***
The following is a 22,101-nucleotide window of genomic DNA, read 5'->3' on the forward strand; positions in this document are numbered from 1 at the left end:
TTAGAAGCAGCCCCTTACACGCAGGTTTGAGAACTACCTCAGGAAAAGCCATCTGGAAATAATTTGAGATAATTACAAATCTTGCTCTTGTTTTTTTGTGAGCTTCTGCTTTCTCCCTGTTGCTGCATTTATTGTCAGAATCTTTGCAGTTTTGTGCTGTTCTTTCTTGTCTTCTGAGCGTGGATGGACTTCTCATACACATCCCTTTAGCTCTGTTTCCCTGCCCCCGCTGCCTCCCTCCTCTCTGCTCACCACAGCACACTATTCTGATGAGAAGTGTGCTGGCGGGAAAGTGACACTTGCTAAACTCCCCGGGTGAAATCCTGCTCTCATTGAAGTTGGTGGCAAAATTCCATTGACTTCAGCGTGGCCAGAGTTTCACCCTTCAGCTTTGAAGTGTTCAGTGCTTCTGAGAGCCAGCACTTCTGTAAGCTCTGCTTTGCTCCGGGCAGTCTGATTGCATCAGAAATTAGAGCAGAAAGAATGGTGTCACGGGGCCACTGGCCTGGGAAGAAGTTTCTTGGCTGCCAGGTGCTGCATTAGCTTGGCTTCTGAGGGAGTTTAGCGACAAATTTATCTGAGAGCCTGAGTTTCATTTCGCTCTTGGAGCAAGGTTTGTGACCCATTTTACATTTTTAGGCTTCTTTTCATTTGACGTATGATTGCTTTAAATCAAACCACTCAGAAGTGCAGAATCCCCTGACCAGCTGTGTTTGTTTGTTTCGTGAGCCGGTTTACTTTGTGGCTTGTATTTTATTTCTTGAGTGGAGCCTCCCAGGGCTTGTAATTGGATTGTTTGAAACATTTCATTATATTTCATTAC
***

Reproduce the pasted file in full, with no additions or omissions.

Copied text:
The following is a 22,101-nucleotide window of genomic DNA, read 5'->3' on the forward strand; positions in this document are numbered from 1 at the left end:
TTAGAAGCAGCCCCTTACACGCAGGTTTGAGAACTACCTCAGGAAAAGCCATCTGGAAATAATTTGAGATAATTACAAATCTTGCTCTTGTTTTTTTGTGAGCTTCTGCTTTCTCCCTGTTGCTGCATTTATTGTCAGAATCTTTGCAGTTTTGTGCTGTTCTTTCTTGTCTTCTGAGCGTGGATGGACTTCTCATACACATCCCTTTAGCTCTGTTTCCCTGCCCCCGCTGCCTCCCTCCTCTCTGCTCACCACAGCACACTATTCTGATGAGAAGTGTGCTGGCGGGAAAGTGACACTTGCTAAACTCCCCGGGTGAAATCCTGCTCTCATTGAAGTTGGTGGCAAAATTCCATTGACTTCAGCGTGGCCAGAGTTTCACCCTTCAGCTTTGAAGTGTTCAGTGCTTCTGAGAGCCAGCACTTCTGTAAGCTCTGCTTTGCTCCGGGCAGTCTGATTGCATCAGAAATTAGAGCAGAAAGAATGGTGTCACGGGGCCACTGGCCTGGGAAGAAGTTTCTTGGCTGCCAGGTGCTGCATTAGCTTGGCTTCTGAGGGAGTTTAGCGACAAATTTATCTGAGAGCCTGAGTTTCATTTCGCTCTTGGAGCAAGGTTTGTGACCCATTTTACATTTTTAGGCTTCTTTTCATTTGACGTATGATTGCTTTAAATCAAACCACTCAGAAGTGCAGAATCCCCTGACCAGCTGTGTTTGTTTGTTTCGTGAGCCGGTTTACTTTGTGGCTTGTATTTTATTTCTTGAGTGGAGCCTCCCAGGGCTTGTAATTGGATTGTTTGAAACATTTCATTATATTTCATTAC